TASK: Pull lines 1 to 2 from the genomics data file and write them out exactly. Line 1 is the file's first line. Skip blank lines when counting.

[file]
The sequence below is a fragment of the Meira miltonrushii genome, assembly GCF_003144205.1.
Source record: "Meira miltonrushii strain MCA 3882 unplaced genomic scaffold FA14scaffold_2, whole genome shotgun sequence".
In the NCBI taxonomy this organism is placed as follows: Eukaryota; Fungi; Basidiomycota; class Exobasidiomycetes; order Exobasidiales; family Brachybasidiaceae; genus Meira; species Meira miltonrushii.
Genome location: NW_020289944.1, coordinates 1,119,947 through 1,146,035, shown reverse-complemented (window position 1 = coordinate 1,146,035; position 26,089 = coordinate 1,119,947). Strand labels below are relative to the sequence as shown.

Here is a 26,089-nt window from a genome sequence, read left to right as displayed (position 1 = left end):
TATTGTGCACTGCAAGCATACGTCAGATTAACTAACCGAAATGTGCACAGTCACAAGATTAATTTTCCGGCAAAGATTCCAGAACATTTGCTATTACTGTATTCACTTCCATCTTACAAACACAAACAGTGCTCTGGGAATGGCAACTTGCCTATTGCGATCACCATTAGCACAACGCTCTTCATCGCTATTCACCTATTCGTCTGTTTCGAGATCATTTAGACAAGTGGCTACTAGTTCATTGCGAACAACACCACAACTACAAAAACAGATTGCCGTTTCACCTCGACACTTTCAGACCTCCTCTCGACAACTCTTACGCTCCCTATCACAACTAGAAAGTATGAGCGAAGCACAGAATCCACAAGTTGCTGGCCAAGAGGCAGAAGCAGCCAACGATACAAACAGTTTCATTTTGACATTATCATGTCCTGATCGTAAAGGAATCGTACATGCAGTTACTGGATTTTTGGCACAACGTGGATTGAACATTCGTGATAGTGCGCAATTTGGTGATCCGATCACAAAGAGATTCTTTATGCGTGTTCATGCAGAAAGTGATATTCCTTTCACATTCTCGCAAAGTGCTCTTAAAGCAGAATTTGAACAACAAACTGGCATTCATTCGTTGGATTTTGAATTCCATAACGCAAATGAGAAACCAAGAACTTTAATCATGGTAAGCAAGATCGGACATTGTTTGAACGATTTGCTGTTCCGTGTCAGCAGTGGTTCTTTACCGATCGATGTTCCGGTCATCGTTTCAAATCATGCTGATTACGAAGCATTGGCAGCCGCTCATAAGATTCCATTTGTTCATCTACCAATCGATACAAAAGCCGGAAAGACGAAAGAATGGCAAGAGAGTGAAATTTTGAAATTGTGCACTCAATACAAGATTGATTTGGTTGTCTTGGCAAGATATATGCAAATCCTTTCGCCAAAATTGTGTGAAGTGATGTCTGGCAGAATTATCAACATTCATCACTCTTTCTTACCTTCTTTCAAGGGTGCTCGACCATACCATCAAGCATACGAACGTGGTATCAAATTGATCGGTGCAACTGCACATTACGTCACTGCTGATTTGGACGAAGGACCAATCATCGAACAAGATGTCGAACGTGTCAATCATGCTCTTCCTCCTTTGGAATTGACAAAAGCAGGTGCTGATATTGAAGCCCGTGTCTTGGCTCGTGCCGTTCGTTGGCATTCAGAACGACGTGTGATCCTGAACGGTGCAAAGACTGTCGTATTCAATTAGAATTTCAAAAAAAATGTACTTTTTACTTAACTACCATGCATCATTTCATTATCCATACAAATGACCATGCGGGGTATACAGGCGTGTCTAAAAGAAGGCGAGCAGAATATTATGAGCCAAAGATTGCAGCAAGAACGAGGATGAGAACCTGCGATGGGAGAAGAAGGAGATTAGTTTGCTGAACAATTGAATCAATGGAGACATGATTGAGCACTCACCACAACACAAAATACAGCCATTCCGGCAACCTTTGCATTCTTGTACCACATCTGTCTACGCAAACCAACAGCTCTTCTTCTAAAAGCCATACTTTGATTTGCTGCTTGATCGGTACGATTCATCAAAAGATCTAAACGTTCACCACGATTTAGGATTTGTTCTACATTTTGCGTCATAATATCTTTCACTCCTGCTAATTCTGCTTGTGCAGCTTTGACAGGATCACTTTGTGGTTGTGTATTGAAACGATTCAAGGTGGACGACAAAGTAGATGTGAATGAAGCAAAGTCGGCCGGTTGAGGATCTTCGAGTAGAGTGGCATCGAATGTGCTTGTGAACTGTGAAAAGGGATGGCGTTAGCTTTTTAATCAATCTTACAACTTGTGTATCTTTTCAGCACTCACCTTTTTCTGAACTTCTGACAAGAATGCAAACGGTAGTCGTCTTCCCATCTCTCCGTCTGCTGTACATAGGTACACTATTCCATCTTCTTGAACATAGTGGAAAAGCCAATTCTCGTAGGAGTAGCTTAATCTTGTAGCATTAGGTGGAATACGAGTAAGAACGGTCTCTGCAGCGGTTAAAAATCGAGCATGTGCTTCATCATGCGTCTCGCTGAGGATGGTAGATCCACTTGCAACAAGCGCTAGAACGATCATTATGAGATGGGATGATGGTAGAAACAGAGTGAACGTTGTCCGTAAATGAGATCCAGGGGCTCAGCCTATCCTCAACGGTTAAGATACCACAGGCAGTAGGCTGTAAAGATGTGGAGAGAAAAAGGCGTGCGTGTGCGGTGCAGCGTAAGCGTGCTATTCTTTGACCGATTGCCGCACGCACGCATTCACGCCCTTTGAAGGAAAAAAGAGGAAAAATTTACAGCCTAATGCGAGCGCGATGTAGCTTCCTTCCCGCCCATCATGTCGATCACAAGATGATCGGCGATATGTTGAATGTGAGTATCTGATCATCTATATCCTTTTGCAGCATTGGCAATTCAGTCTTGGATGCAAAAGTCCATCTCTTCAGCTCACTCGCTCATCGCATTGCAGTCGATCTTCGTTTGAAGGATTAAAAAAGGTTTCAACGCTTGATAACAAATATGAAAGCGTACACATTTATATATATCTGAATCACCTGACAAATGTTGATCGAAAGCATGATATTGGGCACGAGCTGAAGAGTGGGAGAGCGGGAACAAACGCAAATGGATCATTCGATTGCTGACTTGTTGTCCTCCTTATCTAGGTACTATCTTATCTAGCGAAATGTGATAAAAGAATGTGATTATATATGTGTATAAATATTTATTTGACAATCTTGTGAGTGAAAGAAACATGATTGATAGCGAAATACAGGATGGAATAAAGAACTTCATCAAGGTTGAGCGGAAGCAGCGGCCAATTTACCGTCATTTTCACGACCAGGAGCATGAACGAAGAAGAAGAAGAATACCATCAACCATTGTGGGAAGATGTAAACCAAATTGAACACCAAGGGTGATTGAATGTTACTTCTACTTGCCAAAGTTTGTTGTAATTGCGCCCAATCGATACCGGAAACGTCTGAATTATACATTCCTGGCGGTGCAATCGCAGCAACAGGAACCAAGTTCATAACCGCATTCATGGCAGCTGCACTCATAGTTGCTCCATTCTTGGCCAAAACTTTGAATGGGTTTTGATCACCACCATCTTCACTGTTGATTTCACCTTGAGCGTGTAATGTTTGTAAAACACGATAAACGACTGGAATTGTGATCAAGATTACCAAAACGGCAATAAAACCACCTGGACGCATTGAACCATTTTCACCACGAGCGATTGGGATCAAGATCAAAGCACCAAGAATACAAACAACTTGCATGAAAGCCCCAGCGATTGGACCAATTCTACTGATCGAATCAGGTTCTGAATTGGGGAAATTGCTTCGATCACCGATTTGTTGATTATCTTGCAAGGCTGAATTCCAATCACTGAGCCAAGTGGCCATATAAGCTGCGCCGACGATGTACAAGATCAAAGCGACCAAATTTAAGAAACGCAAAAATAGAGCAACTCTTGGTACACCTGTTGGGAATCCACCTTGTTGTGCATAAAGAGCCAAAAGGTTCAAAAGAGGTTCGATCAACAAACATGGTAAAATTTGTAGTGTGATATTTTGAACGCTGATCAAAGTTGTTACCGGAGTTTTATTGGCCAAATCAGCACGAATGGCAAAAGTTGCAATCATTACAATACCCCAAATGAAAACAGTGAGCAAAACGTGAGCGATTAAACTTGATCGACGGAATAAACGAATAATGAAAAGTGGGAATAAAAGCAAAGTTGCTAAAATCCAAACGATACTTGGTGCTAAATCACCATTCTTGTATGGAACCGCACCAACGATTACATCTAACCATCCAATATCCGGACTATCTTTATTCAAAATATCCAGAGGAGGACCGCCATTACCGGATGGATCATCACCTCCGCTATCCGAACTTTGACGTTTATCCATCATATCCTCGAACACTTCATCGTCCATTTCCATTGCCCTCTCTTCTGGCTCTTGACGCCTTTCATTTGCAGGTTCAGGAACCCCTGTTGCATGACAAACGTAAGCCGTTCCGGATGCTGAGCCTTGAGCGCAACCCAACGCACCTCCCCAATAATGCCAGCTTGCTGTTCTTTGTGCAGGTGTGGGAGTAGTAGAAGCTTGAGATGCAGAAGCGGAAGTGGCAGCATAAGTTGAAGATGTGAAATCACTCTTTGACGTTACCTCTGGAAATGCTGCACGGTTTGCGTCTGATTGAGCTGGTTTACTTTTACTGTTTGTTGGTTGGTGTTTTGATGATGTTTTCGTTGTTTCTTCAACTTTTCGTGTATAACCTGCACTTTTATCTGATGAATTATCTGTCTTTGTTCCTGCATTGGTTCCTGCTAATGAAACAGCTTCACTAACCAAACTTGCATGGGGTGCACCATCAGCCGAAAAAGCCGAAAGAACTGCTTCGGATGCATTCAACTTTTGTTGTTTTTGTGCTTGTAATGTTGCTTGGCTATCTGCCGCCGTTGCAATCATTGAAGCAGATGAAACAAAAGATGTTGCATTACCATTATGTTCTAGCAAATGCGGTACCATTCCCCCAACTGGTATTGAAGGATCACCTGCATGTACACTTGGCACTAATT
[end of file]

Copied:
The sequence below is a fragment of the Meira miltonrushii genome, assembly GCF_003144205.1.
Source record: "Meira miltonrushii strain MCA 3882 unplaced genomic scaffold FA14scaffold_2, whole genome shotgun sequence".